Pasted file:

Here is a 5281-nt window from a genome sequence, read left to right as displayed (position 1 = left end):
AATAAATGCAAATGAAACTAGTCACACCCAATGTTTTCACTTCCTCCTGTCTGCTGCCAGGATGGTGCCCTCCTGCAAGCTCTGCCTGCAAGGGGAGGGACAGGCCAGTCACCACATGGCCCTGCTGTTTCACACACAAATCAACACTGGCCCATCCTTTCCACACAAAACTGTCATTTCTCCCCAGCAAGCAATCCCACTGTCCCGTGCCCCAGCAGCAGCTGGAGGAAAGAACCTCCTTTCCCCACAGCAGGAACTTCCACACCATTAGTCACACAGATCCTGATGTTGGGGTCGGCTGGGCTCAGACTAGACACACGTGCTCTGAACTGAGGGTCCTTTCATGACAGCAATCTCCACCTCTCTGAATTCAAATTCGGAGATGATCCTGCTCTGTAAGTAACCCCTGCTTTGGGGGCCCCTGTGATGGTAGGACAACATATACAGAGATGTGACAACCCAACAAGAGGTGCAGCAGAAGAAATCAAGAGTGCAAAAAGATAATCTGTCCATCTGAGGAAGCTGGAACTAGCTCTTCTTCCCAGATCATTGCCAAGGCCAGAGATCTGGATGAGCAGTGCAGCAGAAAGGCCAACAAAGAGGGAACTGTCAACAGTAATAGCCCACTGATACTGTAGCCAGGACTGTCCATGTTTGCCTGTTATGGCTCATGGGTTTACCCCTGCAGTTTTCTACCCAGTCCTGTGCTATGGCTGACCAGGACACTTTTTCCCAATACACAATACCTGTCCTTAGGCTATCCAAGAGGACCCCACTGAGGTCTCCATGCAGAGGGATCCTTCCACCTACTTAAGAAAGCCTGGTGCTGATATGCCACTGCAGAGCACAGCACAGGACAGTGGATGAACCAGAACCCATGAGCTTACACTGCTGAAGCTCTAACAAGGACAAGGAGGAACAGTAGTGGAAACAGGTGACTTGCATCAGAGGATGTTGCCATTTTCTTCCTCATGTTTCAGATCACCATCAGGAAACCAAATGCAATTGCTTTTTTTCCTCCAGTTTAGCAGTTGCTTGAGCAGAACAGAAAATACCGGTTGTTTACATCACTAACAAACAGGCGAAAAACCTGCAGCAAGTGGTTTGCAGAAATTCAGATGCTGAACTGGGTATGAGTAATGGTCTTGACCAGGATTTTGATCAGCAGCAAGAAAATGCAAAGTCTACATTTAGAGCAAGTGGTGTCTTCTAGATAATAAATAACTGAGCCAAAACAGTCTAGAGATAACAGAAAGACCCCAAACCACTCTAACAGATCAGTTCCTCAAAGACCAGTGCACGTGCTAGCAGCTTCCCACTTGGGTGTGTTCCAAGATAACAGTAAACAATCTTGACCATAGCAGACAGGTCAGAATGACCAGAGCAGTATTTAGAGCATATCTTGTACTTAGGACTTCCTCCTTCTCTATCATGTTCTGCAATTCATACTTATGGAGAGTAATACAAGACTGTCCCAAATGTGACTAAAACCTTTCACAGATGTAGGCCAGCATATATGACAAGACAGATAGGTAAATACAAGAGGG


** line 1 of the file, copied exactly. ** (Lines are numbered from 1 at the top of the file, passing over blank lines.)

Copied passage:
Here is a 5281-nt window from a genome sequence, read left to right as displayed (position 1 = left end):